Parliament opens debate on controversial law that will cut funding to public institutions

Posted By TEU on May 11, 2017 |

Tertiary Update Vol 20 No 17

Parliamentary debate on a new law that will fundamentally change the future of tertiary education opened on Tuesday, triggering accusations from Labour and the Greens that National is prioritising private for-profit providers.

The law enshrines a funding approach that has already been trialled at some levels of tertiary education provision and led to the closure of courses in small rural and regional communities where institutes of technology and polytechnics have lost out to for-profit providers.

In one recent example, NorthTec lost every single dollar it was forced to compete with private companies for, contributing to an overall funding cut of 11 percent, while the Ara Institute of Canterbury has cited competition from for-profit providers as one reason why it is planning to close six courses.

Labour’s tertiary education spokesperson, Chris Hipkins told Parliament that the bill would remove any presumption that the Government would consider its ownership interest in tertiary education institutions when making funding decisions.

“This is an abrogation of the notion that the Government has a responsibility to provide for a network of public tertiary education institutions throughout the country,” he said.

Public institutions serve a different purpose to for-profit providers because they ensure that there is a base level of educational provision in all parts of the country. The fully contestable, market-driven model this law will introduce is not going to deliver those same outcomes.

Shifting tertiary education to market-based principles of funding allocation favours those who are strongest in their control of the market.

“This is going to result in private providers being able to cherry-pick the aspects of tertiary education provision that are the most profitable, leaving the polytechnics and the institutes of technology with the least profitable parts, and no recourse back to Government to say that they need to have additional funding in order to continue to provide that education,” Hipkins told Parliament.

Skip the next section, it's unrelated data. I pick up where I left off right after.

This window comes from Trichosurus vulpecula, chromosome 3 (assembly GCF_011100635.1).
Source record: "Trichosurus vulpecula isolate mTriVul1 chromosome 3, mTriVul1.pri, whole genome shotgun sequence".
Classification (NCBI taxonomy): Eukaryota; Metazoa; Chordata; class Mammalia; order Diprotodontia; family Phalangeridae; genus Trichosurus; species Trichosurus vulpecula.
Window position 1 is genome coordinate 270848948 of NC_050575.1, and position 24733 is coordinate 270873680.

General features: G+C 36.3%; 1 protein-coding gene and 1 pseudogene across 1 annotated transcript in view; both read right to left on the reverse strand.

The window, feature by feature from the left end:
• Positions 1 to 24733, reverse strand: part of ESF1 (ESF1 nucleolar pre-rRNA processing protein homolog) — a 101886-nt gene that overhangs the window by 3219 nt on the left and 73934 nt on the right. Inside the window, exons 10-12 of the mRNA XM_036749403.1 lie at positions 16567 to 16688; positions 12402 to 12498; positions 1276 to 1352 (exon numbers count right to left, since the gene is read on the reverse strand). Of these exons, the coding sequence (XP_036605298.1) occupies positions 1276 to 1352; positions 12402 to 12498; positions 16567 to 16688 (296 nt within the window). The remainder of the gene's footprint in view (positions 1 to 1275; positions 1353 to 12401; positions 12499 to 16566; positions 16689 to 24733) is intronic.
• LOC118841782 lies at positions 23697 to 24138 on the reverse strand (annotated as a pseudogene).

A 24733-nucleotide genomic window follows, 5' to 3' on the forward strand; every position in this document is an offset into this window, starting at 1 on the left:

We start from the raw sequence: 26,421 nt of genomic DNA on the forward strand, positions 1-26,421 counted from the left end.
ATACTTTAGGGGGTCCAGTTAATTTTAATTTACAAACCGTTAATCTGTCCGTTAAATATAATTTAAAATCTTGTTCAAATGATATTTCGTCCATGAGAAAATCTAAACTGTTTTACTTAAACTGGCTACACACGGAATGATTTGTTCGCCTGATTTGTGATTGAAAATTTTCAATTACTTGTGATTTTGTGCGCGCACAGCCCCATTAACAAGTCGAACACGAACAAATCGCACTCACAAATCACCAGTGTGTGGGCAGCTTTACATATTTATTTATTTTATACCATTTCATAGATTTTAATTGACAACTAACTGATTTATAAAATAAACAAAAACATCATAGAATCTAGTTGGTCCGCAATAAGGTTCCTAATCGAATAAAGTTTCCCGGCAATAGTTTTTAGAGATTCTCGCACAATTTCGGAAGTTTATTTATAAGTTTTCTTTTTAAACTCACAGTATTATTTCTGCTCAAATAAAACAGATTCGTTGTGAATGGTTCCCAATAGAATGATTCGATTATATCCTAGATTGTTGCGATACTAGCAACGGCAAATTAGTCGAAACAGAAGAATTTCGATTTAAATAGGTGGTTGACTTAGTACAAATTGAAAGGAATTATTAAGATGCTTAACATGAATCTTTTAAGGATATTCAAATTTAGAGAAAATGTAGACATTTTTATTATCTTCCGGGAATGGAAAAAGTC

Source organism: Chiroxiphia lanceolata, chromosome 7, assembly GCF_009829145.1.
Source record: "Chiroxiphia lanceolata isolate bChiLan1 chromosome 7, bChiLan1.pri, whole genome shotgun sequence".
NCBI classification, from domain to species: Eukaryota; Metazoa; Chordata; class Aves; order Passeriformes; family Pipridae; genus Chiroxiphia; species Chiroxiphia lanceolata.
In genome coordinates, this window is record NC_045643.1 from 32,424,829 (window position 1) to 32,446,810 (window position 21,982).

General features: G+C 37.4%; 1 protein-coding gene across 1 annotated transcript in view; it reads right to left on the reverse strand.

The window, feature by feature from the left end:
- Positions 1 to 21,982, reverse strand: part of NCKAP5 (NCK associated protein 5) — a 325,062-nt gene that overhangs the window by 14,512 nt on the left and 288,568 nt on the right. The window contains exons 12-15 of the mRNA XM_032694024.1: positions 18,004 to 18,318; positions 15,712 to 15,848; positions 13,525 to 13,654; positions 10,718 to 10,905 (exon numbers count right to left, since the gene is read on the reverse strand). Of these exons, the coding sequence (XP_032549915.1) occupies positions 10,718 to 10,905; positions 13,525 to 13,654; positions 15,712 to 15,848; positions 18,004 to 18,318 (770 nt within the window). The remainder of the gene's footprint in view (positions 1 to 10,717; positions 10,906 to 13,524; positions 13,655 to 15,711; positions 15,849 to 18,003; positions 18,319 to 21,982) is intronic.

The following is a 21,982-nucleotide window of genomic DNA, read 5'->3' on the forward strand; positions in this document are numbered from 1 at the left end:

Shortly before the debate, the TEU presented a ‘stress dossier’ of more than 500 anonymous staff stories showing that the current system is putting pressure on staff to pass students.

This is a system that has never been the subject of a review to determine what impact it is having on teaching and learning.

Opening the system to profit helps National politically, as it erodes the public-sector basis for tertiary education policy decisions, gets capital circulating around the system, leads to more people being hired on insecure, short-term contracts and reduces the collective influence of staff in public institutions.

Gareth Hughes, the Green Party spokesperson for tertiary education said:

“We know that these are the consequences from the sector’s experience with competitive funding for level 1 and level 2 courses.

They compete by lowering wages, they compete by lowering working conditions, and what we have seen is the ability to cherry-pick specific courses.”

The Bill’s first reading debate was cut short at 10pm when Parliament adjourned for the day but will continue on Thursday afternoon.

To join the TEU’s campaign to protect public tertiary education, click here.

Also in Tertiary Update this week:

  1. Review the system before enshrining a botched approach in law, TEU says
  2. Vic’s Living Wage day adds to pressure on VC
  3. Good effort, but Productivity Commission misses the mark

Other news

The University of Otago has published a new Māori Strategic Framework – Otago

Victoria University’s Council has approved initial funding of $10 million to provide rehearsal and performance spaces at Wellington’s Town Hall –  Victoria

The Auckland University of Technology has launched a new scholarship for people ages 20 and over who want to embark on a career change – AUT

Nursing Education in the Tertiary Sector has released the March 2017 graduate destination data for registered nurses – NETS

Greater Wellington Regional Council has agreed to consider a 25 percent discount for tertiary students on all buses, trains and ferries across the region – Stuff

Nicola Willis, National’s candidate for Wellington Central, has backed calls for fairer fares for tertiary students – Salient

Tauranga has launched a new International Education Strategy – NZ Herald

Print Friendly